Have you signed up for Summer Reading yet? We have an additional Reading Challenge, just for teens and adults, this year. In honor of the theme ‘Reading Takes You Everywhere,’ if you read a book set in a country other than the United States, and fill out a Recommended Read postcard, you’ll be entered in a special ‘Where Has Reading Taken You?’ drawing.
So, to help you get started, the following are some recent titles that will let you read about faraway places. The featured countries include: Afghanistan, Australia, Burma, the Canary Islands, Cuba, Egypt, Grenada, India, Italy, Kenya, Korea, Mozambique, Palestine, and Spain.
Some of these titles are mysteries, others are historical or contemporary fiction.
A House without Windows – Nadia Hashimi
In her traditional Afghan village, Zeba has spent a lifetime as a proper wife and loving mother, and now she waits in Kabul’s Chil Mahtab women’s prison, accused of murdering her husband in their courtyard with a hatchet. There are no witnesses, her husband’s family almost killed her when her husband’s body was discovered, and Chil Mahtab is nothing like she would have expected. Zeba herself is nothing like what Yusuf expected, either. The Afghan-born, American-raised lawyer knows that most of the women in the prison are guilty of negligible offenses by his standards: eating in a public park, refusing an arranged marriage, leaving home at the age of twenty-five. How is he supposed to defend an ordinary housewife, from accusations of a capital crime, when she refuses to say a word in her own defense?
Dangerous Crossing – Rachel Rhys
In 1939, Lily Shepherd is intoxicated by the romance and exoticism of an ocean liner voyage from England to Australia. She begins friendships with fascinating people, many of them far beyond her own social station, and only gradually realizes that many of those on board have dangerous secrets.
Miss Burma – Charmaine Craig
Louisa’s father Benny fell in love with her mother Khin at first sight. A rabbi’s son working for the British in Rangoon, Benny knows he shares neither religion, nor language, nor ethnicity with Khin, who is a member of the Karen minority, but he doesn’t care. They marry, have a daughter, and live through decades of war and revolution, in a story inspired by the lives of the author’s mother and grandparents.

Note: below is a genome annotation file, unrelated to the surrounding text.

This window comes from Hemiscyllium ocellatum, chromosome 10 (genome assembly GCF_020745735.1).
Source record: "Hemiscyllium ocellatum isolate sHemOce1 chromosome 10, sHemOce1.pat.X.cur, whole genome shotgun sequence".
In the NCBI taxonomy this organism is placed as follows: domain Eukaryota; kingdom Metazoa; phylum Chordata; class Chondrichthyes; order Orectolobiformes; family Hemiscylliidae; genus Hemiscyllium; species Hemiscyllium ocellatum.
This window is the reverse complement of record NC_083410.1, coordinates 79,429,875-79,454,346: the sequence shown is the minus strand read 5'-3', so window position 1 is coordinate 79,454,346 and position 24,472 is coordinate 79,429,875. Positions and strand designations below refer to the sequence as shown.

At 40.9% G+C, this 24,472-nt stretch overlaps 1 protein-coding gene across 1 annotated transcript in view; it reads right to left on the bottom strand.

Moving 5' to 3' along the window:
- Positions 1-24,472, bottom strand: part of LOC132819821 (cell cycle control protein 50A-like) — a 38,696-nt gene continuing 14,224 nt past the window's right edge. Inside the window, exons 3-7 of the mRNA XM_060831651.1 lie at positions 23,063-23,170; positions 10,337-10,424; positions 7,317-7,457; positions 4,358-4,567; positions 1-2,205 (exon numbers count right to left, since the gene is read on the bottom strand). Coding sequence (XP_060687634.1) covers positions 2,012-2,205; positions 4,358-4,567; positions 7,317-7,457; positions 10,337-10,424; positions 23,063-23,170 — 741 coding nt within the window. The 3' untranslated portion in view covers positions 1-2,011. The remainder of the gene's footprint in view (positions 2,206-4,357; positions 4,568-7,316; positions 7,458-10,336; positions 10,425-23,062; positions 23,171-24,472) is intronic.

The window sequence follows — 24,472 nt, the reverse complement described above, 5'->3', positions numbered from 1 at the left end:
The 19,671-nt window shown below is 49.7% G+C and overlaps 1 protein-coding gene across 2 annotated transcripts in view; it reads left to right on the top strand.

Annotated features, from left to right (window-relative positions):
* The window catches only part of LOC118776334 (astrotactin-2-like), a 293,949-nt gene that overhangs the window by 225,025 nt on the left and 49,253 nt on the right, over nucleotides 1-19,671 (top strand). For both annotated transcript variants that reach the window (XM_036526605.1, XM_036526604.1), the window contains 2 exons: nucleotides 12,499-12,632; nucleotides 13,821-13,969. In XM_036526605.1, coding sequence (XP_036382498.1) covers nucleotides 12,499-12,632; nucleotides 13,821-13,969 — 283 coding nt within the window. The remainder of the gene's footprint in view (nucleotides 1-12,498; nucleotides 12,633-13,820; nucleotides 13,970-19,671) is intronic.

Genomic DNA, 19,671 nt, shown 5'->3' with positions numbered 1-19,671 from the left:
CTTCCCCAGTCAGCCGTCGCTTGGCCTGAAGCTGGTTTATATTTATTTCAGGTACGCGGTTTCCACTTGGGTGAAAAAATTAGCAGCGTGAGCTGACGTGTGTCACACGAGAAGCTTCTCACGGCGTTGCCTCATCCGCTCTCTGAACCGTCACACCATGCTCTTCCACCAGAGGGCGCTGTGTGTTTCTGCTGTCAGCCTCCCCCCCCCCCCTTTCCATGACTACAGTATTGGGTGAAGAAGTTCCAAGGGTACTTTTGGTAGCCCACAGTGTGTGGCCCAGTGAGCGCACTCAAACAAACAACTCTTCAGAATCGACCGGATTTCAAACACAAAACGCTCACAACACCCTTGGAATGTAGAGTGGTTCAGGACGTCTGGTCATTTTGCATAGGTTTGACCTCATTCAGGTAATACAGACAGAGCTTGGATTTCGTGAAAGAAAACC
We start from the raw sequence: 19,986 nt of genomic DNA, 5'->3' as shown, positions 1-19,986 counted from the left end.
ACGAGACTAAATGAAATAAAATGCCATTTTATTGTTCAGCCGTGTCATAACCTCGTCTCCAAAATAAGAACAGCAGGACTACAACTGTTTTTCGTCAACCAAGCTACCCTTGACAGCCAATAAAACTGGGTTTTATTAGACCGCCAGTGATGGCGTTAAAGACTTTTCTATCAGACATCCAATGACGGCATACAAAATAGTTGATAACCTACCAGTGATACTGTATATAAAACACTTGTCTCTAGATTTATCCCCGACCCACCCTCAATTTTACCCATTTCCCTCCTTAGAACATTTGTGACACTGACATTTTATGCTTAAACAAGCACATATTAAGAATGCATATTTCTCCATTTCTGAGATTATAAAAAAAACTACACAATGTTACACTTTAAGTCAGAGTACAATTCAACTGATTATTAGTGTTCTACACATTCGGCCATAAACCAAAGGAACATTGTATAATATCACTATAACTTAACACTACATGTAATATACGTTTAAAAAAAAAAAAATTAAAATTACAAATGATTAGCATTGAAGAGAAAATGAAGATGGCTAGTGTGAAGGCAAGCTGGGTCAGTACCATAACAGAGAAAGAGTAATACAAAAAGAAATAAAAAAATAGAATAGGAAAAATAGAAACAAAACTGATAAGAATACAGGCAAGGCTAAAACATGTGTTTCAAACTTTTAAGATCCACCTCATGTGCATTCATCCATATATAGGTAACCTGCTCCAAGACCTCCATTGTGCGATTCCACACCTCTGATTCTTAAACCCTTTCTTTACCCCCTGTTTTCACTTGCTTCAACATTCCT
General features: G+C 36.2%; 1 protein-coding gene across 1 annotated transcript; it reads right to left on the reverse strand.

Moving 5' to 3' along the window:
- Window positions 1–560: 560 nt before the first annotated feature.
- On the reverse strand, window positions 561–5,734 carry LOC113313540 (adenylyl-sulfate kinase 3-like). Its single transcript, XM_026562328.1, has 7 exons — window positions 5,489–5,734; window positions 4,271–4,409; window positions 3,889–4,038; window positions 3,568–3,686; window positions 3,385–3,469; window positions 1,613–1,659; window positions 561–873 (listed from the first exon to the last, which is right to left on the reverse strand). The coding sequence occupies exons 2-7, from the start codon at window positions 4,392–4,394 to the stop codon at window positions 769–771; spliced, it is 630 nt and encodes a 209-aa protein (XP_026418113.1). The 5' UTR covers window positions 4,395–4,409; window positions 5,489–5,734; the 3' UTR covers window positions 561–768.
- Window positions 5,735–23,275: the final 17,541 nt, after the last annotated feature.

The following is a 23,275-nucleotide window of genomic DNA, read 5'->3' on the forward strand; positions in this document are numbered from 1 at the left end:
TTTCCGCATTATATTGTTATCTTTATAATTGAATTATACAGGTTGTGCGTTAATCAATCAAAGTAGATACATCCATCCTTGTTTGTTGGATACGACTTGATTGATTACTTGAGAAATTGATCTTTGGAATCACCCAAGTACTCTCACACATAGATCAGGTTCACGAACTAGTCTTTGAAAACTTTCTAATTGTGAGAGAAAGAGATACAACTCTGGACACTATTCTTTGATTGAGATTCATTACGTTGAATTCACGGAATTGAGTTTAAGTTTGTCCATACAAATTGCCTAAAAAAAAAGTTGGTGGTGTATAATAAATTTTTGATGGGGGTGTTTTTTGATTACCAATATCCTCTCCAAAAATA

A Different Kind of Evil – Andrew Wilson
Agatha Christie, in real life, was already world-famous when she disappeared for eleven unexplained days in December 1926. This series (the first title is A Talent for Murder) provides an explanation for that disappearance:
Having originally been blackmailed into a murder scheme, Agatha has subsequently been recruited by British intelligence.
In A Different Kind of Evil she’s on an ocean liner on her way to the Canary Islands to investigate the murder of another agent when she watches, helpless, as a woman throws herself overboard.
Next Year in Havana – Chanel Cleeton
A modern woman travels to Cuba with her grandmother’s ashes smuggled inside makeup jars in her luggage, to fulfill the dead woman’s last wish. Marisol’s grandmother told her mythical stories about Cuba as it was, before the Revolution, before nineteen year old Elisa Perez, the daughter of one of Cuba’s sugar barons, fell in love with a revolutionary. Marisol will learn the truth about 1959, the year the family fled to Florida, and the lessons of that year will teach Marisol what she needs to know for her own future.
The Last Watchman of Old Cairo – Michael David Lukas
A modern day graduate student pursues the clues his father has left him all the way to Cairo, where his family’s story, Jewish and Muslim, intertwines with the stories of those who have protected, or searched for, a legendary two thousand year old scroll. They include an orphan, who a thousand years before, protected the synagogue that housed the scroll, and English twin sisters who, in 1897, strive to save the scroll before it disappears.